In the pantheon of games developers, Ken Levine is pretty much filed and receipted as the biggest name in 'thinking-persons'-shooters'. The creative force behind System Shock and BioShock, Levine's games put layered plots front and centre in games that usually contain one or two knife-twists storywise and narratives that leave players contemplating what they've just played through.
His new game, BioShock Infinite, has already set tongues wagging - there's probably not another more highly anticipated title in 2013 than GTA V - but he was keen not to ruin things when we caught up with him in Los Angeles.
However, in the interest of full disclosure, some of Ken's answers below do address the first five minutes of BioShock Infinite and while he reveals no plot details, some may consider his addressing of some events in the game tantamount to entering 'spoiler territory'. So if you don't want to know anything at all about BioShock Infinite, close this browser now and get back to your Christmas preparations! For everyone else - read on...
There are nods to the first BioShock from the moment you start playing BioShock Infinite. You begin the game by entering a lighthouse, you are taken to an otherwordly city in some sort of transport pod and even the first words you hear - "is it someone new?" - references BioShock.
Yeah, but this is obviously all deliberate. Is there a reason for this beyond saying 'welcome back' to all the fans of the last game?
Yes... ah... I'm trying to work out a way to say why without ruining everything... Look, everything we do in this game has a reason behind it. There's nothing in there that's just fan service. I mean, look, if you've played the first game you'll pick up on stuff - like you did with that line. But it's really hard for me to go into any sort of depth about that stuff without spoiling an awful lot of things!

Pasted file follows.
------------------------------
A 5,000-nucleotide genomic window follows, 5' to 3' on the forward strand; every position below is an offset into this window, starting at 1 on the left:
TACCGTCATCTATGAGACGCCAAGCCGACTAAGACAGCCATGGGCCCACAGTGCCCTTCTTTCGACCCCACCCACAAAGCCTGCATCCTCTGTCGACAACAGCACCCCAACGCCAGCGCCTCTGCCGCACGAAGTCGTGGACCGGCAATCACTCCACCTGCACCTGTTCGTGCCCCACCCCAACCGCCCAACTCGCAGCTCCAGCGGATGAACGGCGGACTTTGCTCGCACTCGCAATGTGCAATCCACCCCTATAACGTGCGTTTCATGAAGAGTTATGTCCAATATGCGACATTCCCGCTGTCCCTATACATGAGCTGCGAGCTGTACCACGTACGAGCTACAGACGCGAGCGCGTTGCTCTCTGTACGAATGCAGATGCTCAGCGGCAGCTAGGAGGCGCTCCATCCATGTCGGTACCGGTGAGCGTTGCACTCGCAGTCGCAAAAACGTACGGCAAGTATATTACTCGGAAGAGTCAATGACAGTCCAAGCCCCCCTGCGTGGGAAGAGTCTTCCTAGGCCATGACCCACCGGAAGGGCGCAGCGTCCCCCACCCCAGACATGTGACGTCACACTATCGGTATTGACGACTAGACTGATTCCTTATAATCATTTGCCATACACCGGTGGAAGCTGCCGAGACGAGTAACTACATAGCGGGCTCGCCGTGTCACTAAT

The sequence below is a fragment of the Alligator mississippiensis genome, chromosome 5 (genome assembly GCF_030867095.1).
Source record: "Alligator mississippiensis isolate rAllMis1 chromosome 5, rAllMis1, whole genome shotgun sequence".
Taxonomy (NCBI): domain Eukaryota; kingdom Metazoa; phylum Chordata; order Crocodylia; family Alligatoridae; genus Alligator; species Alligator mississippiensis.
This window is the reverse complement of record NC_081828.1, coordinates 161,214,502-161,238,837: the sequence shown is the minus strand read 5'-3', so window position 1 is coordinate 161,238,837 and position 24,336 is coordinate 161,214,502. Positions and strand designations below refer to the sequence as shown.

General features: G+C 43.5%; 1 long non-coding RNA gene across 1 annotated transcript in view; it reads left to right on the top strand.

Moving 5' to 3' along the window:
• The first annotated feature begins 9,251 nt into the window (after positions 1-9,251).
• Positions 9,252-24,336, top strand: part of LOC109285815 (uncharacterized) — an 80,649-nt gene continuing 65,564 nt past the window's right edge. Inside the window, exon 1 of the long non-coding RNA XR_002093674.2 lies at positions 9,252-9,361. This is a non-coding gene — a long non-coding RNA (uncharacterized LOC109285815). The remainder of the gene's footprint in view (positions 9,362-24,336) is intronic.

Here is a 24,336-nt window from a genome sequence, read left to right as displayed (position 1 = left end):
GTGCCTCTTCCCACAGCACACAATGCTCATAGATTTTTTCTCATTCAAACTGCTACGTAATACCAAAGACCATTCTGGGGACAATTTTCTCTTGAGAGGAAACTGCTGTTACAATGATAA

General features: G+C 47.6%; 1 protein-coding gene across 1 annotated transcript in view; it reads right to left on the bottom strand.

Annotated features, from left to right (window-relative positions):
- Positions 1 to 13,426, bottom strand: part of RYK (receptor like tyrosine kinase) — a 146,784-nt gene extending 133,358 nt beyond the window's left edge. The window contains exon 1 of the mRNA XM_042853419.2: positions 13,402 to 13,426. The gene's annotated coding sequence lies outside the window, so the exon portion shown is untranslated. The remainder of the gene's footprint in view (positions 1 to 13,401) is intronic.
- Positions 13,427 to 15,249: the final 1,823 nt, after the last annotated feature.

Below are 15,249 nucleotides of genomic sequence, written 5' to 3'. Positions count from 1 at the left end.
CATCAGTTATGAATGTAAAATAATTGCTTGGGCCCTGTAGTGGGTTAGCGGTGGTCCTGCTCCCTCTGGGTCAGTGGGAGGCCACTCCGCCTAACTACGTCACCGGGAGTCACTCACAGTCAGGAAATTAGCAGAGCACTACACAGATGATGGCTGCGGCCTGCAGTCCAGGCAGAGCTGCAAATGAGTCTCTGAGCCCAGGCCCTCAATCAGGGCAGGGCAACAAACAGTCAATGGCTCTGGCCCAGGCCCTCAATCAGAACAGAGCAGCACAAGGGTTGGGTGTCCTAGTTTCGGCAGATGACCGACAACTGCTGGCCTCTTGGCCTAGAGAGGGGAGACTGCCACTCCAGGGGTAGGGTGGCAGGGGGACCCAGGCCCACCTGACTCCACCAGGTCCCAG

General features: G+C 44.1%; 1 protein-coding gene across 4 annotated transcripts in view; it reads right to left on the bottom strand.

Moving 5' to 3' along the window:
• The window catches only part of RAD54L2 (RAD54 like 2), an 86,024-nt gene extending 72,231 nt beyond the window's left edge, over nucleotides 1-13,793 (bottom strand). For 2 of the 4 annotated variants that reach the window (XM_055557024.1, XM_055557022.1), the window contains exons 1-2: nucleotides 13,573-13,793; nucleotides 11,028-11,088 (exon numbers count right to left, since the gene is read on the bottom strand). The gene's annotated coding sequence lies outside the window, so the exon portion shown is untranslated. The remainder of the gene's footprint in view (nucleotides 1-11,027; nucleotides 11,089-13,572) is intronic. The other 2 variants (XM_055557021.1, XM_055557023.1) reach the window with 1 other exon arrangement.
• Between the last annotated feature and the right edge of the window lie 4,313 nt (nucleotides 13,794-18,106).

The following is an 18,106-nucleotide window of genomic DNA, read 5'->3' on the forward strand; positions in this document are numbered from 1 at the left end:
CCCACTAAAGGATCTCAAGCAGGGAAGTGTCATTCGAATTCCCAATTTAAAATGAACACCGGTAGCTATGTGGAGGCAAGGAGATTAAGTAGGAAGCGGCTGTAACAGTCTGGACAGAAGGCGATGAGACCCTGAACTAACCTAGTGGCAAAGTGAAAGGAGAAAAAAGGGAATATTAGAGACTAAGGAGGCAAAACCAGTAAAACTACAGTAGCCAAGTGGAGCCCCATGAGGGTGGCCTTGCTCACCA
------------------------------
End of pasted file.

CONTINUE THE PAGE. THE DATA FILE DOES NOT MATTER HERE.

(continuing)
Well, this is one of the difficulties in putting together an interview about this game with you. BioShock Infinite looks like it will live and die on its plot - which naturally you can't talk about...
Right. (laughs) I can't wait for people to finish the game, though, because it's like the first BioShock in that, I'm interested to see how people react to how some of the themes in the game evolve.
Well, in that case, let's talk history. Can you talk a bit about where the genesis for this game starts and when the ideas for a floating city started percolating?
We finished the first BioShock in 2007 and we played around with something else for a couple of months and then in early 2008 we started thinking about doing another BioShock game. We didn't want to return to Rapture because we felt, that as a studio, we didn't really have anymore to say about that world.
So we sat back and had a look at what the principles of a BioShock game are, and what we came up with was that the game should have an incredibly fantastically but deeply believable environment and that it should have completely improvisational combat. Besides that, though, all bets were off. There are no sacred cows beyond that.